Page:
# Use zeros to write a polynomial function

Since we are looking for a degree 4 polynomial, and now have four zeros, we have all four factors. The other zero will have a multiplicity of 2 because the factor is squared.

### Finding polynomial equations with given zeros calculator

Let us set each factor equal to 0, and then construct the original quadratic function absent its stretching factor. Since we are looking for a degree 4 polynomial, and now have four zeros, we have all four factors. So, why go on about this? We will also use these in a later example. Using the Fundamental Theorem of Algebra Now that we can find rational zeros for a polynomial function, we will look at a theorem that discusses the number of complex zeros of a polynomial function. This theorem forms the foundation for solving polynomial equations. Authored by: Abramson, Jay et al.. To do this we simply solve the following equation. The factor theorem leads to the following fact. So we can shorten our list. Write the polynomial as the product of and the quadratic quotient. If possible, factor the quadratic. We can use the Division Algorithm to write the polynomial as the product of the divisor and the quotient: We can factor the quadratic factor to write the polynomial as By the Factor Theorem, the zeros of are —2, 3, and 5. Sections: Finding quadratics from their zeroes , Finding polynomials from a list of values How about if they give you more than just one or two roots?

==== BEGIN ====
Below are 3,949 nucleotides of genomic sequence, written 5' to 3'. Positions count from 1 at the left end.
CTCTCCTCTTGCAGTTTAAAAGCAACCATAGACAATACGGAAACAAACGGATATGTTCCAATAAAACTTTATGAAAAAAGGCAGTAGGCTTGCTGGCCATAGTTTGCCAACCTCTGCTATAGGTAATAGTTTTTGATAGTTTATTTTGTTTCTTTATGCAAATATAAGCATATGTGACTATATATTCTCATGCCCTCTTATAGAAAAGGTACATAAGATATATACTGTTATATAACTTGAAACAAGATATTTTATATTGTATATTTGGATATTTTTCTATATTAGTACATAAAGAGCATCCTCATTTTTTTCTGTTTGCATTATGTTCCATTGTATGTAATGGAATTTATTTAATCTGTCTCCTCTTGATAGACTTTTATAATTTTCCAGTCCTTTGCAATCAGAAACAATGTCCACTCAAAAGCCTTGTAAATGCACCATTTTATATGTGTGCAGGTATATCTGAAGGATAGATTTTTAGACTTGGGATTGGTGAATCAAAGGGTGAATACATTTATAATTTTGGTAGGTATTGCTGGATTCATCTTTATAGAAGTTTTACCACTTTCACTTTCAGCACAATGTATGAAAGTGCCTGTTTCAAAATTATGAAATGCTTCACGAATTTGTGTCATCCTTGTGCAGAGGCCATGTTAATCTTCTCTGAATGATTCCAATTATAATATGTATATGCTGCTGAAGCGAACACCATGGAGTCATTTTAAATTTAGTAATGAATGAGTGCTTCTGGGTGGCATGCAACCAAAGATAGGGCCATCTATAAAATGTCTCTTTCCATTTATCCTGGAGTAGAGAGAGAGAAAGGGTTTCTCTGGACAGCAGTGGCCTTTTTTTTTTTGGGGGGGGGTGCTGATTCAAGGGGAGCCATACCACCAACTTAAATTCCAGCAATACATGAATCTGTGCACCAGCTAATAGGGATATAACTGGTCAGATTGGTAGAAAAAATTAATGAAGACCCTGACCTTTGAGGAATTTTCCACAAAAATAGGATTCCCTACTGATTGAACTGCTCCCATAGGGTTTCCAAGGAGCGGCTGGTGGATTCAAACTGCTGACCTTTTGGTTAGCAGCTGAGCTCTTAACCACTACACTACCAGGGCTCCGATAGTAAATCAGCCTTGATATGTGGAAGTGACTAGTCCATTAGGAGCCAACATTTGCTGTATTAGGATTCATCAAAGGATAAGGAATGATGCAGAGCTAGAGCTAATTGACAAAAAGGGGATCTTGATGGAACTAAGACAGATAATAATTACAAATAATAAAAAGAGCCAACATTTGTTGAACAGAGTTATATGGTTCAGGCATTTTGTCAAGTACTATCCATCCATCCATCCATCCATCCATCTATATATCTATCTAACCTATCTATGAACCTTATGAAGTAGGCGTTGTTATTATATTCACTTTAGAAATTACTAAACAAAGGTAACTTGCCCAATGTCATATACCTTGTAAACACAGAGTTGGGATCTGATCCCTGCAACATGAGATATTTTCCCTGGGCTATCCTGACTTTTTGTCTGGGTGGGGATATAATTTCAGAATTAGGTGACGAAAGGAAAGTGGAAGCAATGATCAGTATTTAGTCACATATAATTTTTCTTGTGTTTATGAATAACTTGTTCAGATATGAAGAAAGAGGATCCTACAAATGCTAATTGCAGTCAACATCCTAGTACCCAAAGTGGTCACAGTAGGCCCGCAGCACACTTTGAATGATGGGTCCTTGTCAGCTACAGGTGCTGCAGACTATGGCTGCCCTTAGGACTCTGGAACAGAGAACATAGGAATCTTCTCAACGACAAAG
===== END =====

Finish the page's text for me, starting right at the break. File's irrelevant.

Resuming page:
This example leads us to several nice facts about polynomials. Now we apply the Fundamental Theorem of Algebra to the third-degree polynomial quotient. This fact is easy enough to verify directly.

Those require a little more work than this, but they can be done in the same manner. Finding the Zeros of Polynomial Functions The Rational Zero Theorem helps us to narrow down the list of possible rational zeros for a polynomial function.

Authored by: Abramson, Jay et al. This tells us that the function must have 1 positive real zero. Be sure to include both positive and negative candidates. Real numbers are also complex numbers.

If possible, continue until the quotient is a quadratic. When we first looked at the zero factor property we saw that it said that if the product of two terms was zero then one of the terms had to be zero to start off with.

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